Like many people, Bill Maxey has been seeing more wildlife during the shutdown.
“Long retired” from the Upjohn Company, Maxey lives near Comstock Creek east of Kalamazoo. He's been home more than usual since March.
“We get quite a bit of wildlife along the creek as you might imagine,” Maxey told WMUK, “and this spring we’ve been treated to sandhill cranes coming in all during the month of April and into May.”
We asked Maxey about the cranes for our latest story about your sounds of the pandemic.
If you’ve seen a sandhill crane, you know they’re tall with a wide wingspan.
“When you see them take off and fly they are extremely graceful,” Maxey said.
Sandhill cranes all but disappeared in the early 1900s. They had lost habitat and had been “pretty well shot into extinction,” Maxey said. In an effort to bring them back, conservationists set up refuges like the Bernard W. Baker Sanctuary in Bellevue, home of the annual CraneFest. (Despite the pandemic, this year's event is still tentatively scheduled for Oct. 10-11, Donald Stilwell of the Kiwanis Club of Battle Creek told WMUK. He said the Club will make a final call on whether it's safe to hold CraneFest closer to festival time.)
“They started making a comeback and now there are thousands upon thousands of sandhill cranes making home in Michigan during the summer,” he said.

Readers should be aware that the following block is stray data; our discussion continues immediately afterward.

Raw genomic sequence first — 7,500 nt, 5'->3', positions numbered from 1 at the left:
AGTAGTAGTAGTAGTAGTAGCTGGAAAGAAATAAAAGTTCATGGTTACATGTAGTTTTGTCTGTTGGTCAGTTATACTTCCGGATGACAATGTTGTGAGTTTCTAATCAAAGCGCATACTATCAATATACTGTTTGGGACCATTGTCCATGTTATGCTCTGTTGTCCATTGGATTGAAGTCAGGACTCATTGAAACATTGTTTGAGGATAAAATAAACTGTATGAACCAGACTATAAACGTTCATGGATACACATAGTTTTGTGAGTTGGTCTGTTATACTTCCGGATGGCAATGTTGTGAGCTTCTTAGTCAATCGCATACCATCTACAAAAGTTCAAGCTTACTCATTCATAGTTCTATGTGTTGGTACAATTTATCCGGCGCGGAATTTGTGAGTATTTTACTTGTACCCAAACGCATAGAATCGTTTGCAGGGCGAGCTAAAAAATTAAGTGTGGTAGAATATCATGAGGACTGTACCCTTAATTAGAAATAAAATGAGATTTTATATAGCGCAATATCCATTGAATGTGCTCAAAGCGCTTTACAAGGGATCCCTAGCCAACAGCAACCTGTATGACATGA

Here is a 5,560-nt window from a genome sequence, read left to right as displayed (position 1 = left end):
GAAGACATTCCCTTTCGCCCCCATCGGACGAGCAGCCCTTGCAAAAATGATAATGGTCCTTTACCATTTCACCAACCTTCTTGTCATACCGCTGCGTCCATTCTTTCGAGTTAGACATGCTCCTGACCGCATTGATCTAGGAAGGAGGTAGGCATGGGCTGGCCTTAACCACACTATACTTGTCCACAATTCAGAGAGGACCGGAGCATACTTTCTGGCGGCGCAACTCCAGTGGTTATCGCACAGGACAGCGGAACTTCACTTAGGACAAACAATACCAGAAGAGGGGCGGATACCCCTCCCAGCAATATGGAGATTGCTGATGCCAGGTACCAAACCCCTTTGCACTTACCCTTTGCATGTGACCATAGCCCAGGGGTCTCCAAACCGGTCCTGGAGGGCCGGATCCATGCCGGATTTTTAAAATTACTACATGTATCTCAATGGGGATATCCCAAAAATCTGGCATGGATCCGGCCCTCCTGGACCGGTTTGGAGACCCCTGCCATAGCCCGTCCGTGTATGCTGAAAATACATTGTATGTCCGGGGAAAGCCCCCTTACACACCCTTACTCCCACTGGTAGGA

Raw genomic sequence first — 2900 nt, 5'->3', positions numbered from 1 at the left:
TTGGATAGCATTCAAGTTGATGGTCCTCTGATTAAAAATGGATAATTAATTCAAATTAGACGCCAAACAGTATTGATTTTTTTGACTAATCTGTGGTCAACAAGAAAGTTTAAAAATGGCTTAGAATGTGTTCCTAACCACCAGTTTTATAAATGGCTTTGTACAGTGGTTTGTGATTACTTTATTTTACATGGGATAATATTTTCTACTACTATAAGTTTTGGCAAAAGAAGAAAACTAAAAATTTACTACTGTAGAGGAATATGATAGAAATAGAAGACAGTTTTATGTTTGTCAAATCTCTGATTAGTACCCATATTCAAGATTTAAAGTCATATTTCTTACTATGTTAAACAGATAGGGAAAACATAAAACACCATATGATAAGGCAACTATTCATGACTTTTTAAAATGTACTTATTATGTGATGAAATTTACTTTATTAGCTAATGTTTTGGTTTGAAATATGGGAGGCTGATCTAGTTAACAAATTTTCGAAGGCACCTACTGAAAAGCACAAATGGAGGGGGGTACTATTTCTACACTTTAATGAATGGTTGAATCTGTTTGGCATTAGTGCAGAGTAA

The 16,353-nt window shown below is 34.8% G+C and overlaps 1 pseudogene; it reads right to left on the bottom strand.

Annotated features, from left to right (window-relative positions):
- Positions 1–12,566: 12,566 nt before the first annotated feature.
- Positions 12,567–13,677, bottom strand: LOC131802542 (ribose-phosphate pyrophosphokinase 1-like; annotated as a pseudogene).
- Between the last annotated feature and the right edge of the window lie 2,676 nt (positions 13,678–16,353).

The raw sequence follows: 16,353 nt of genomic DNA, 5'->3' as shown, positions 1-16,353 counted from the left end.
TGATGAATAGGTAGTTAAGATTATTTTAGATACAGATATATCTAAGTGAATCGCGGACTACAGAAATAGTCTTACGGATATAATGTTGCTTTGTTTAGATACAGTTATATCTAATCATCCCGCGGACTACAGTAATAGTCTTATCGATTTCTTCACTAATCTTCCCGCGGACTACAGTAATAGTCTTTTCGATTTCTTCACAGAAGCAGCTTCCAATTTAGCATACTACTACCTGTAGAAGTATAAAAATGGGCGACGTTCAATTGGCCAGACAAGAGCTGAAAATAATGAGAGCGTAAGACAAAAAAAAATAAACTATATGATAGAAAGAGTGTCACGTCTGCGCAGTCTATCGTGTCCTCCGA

Maxey says up to four cranes were appearing almost daily this spring in the wetlands near his house.
“At times they’ve been doing their mating dance where they will flop their very long wings and jump up into the air, rather ungainly sort of action, and they will squawk with this prehistoric hoarse croak of theirs, very, very loudly and if you’re outdoors you can hear them nearly a half a mile, three quarters of a mile away, I would imagine,” he said.
Prehistoric croak is not an exaggeration. The Michigan Audubon Society says sandhill cranes are thought to be the oldest living bird species (other sources say they are among the oldest species). Sandhill cranes have been around about two and half million years. The earliest known fossils of our species are just one-eighth that old.
Of course, when I asked Maxey to get the cranes on tape, “that’s when the cranes stopped coming,” he said.
“They never showed up again for a period of several weeks,” he added. “I had pretty much given up on the project.”
Maxey sent some photos he’d taken earlier of cranes flying and dancing, but explained that he hadn’t been able to record them.
Suddenly, they came back for "about an hour," during which Maxey headed outside with his phone. Although he says the birds were about 125 feet away, on the recording they’re so loud it sounds like he’s standing among them.
These cranes weren’t dancing, so much as hanging out.
Maxey says he hears cranes in the wetlands every year, but this is “the most we’ve had by far.” He thinks they’re enjoying an area that was mowed for a prairie.
“They stalk around and munch on whatever goodies they’re finding there and in the shallow water along the creek,” Maxey said.